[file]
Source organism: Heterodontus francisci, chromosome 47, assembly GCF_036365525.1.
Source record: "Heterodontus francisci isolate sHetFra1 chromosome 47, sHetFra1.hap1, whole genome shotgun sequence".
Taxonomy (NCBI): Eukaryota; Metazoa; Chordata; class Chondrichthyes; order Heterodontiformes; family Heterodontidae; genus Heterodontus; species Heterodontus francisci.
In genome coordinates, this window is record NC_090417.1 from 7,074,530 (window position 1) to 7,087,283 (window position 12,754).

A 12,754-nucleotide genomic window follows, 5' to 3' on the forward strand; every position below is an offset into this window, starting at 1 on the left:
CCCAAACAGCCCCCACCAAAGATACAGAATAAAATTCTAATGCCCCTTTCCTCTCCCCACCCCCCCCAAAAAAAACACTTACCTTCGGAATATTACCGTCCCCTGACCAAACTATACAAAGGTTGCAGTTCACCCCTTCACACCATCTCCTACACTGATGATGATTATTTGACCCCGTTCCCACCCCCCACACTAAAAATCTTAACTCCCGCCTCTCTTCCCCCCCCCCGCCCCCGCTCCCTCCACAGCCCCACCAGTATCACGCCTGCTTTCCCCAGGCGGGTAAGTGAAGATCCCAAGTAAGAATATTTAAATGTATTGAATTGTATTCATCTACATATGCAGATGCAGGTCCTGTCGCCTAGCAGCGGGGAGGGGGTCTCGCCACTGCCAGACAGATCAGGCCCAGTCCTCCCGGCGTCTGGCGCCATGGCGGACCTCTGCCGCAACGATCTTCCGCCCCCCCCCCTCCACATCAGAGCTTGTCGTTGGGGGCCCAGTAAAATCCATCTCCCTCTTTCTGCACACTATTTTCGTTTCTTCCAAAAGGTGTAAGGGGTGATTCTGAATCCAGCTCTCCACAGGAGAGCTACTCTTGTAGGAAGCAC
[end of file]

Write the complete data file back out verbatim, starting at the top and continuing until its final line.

Source organism: Heterodontus francisci, chromosome 47, assembly GCF_036365525.1.
Source record: "Heterodontus francisci isolate sHetFra1 chromosome 47, sHetFra1.hap1, whole genome shotgun sequence".
Taxonomy (NCBI): Eukaryota; Metazoa; Chordata; class Chondrichthyes; order Heterodontiformes; family Heterodontidae; genus Heterodontus; species Heterodontus francisci.
In genome coordinates, this window is record NC_090417.1 from 7,074,530 (window position 1) to 7,087,283 (window position 12,754).

A 12,754-nucleotide genomic window follows, 5' to 3' on the forward strand; every position below is an offset into this window, starting at 1 on the left:
CCCAAACAGCCCCCACCAAAGATACAGAATAAAATTCTAATGCCCCTTTCCTCTCCCCACCCCCCCCAAAAAAAACACTTACCTTCGGAATATTACCGTCCCCTGACCAAACTATACAAAGGTTGCAGTTCACCCCTTCACACCATCTCCTACACTGATGATGATTATTTGACCCCGTTCCCACCCCCCACACTAAAAATCTTAACTCCCGCCTCTCTTCCCCCCCCCCGCCCCCGCTCCCTCCACAGCCCCACCAGTATCACGCCTGCTTTCCCCAGGCGGGTAAGTGAAGATCCCAAGTAAGAATATTTAAATGTATTGAATTGTATTCATCTACATATGCAGATGCAGGTCCTGTCGCCTAGCAGCGGGGAGGGGGTCTCGCCACTGCCAGACAGATCAGGCCCAGTCCTCCCGGCGTCTGGCGCCATGGCGGACCTCTGCCGCAACGATCTTCCGCCCCCCCCCCTCCACATCAGAGCTTGTCGTTGGGGGCCCAGTAAAATCCATCTCCCTCTTTCTGCACACTATTTTCGTTTCTTCCAAAAGGTGTAAGGGGTGATTCTGAATCCAGCTCTCCACAGGAGAGCTACTCTTGTAGGAAGCAC